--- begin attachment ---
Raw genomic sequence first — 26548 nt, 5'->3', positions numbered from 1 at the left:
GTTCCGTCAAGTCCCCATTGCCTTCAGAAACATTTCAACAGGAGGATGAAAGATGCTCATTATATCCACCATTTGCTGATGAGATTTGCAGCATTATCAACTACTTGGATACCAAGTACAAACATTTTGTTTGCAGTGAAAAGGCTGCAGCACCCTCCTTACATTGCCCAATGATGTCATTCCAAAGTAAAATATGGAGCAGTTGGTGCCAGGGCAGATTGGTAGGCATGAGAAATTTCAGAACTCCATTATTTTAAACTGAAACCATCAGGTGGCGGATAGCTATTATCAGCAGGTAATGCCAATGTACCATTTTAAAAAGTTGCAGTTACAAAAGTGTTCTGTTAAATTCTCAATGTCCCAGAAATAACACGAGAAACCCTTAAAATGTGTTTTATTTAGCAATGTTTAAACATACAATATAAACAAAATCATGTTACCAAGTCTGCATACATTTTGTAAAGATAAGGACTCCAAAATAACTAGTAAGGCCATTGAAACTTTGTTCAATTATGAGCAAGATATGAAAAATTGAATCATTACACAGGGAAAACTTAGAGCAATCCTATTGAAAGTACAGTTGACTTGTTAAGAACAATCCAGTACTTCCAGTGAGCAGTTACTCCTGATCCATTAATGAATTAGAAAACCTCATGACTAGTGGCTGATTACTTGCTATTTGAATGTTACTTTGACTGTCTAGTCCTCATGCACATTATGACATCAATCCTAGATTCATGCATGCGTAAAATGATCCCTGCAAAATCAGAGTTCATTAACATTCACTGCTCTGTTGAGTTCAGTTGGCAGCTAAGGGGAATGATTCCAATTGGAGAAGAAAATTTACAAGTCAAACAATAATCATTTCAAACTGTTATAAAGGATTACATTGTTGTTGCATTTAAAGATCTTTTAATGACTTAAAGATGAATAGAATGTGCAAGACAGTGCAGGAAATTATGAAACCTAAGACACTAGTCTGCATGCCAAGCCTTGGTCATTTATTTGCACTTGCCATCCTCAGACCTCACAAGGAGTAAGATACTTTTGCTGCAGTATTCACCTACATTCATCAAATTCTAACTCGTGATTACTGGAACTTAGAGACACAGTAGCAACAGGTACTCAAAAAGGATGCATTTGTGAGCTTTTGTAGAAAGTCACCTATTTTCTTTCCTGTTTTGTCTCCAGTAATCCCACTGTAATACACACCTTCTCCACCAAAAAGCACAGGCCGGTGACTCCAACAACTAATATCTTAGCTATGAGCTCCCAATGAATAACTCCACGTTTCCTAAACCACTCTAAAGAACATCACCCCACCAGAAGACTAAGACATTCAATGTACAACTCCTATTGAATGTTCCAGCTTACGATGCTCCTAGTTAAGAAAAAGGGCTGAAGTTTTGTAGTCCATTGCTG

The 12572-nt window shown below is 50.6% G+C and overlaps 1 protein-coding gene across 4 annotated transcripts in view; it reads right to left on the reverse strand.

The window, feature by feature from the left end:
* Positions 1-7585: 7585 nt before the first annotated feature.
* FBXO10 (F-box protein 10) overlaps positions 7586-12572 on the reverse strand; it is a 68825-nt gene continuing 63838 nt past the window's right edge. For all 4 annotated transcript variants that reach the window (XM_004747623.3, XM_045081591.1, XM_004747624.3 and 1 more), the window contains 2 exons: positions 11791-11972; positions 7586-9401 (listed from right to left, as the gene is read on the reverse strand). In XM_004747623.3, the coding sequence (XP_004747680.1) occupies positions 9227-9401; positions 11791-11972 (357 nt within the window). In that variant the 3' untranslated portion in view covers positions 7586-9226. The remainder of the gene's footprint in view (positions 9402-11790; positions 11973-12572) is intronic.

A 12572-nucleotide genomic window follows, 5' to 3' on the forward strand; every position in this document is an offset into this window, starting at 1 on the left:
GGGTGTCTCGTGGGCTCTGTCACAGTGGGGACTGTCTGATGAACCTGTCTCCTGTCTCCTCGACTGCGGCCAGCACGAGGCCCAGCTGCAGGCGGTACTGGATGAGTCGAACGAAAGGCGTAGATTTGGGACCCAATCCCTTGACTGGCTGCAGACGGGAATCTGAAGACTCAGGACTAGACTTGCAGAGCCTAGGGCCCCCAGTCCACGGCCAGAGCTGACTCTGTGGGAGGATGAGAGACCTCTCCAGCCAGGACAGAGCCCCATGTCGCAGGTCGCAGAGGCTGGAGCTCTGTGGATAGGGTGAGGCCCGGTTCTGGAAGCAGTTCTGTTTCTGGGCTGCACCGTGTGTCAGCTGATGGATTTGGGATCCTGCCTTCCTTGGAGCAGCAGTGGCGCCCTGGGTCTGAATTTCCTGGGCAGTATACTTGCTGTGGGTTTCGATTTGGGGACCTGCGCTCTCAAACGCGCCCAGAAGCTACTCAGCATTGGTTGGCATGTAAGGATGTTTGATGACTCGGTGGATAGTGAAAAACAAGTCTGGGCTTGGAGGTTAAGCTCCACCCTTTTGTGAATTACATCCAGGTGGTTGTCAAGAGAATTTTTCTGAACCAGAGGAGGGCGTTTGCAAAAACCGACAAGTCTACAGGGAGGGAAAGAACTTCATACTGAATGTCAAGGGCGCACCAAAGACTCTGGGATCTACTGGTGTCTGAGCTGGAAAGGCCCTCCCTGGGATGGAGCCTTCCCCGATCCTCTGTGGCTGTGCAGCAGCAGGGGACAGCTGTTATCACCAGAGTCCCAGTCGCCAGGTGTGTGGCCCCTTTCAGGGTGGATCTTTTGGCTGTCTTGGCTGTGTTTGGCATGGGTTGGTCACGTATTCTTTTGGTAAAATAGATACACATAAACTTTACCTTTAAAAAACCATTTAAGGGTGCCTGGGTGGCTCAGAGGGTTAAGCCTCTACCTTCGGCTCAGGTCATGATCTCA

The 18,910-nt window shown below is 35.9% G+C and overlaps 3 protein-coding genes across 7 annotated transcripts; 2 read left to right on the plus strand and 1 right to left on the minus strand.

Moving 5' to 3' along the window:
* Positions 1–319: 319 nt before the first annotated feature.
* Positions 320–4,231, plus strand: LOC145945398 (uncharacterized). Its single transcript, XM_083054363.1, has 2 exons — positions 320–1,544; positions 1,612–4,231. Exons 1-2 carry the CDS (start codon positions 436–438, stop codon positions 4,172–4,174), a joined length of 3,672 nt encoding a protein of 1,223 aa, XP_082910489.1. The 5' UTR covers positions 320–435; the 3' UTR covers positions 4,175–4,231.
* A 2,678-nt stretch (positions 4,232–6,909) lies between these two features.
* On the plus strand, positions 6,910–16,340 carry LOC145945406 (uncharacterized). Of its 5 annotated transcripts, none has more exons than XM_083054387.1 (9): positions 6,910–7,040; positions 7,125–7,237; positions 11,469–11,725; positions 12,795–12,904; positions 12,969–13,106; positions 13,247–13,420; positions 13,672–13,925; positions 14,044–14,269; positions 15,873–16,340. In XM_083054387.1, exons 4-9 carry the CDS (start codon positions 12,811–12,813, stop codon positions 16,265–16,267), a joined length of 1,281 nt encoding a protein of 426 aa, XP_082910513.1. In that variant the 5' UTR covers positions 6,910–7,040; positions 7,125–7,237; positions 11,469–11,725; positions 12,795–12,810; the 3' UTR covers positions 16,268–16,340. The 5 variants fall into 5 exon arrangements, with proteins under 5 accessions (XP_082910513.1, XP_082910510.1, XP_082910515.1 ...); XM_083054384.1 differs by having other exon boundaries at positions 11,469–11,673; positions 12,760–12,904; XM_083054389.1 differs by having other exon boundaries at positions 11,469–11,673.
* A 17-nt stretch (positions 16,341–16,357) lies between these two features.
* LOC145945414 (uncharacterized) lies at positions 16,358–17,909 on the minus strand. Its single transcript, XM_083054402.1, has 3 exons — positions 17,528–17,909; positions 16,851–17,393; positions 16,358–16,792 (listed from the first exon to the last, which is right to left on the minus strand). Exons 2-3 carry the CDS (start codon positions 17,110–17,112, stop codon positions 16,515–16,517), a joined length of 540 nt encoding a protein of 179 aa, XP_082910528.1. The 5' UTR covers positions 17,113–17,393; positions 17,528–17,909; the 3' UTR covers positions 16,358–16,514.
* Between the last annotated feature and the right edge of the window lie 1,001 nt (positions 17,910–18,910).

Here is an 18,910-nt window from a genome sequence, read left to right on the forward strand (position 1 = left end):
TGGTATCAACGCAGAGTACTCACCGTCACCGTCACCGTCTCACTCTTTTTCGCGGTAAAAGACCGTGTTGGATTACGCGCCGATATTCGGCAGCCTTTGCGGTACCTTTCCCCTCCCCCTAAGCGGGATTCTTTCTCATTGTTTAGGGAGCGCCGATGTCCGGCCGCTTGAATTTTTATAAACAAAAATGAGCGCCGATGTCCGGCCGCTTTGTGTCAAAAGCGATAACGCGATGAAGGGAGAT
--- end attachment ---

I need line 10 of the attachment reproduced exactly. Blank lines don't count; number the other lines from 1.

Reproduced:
Moving 5' to 3' along the window: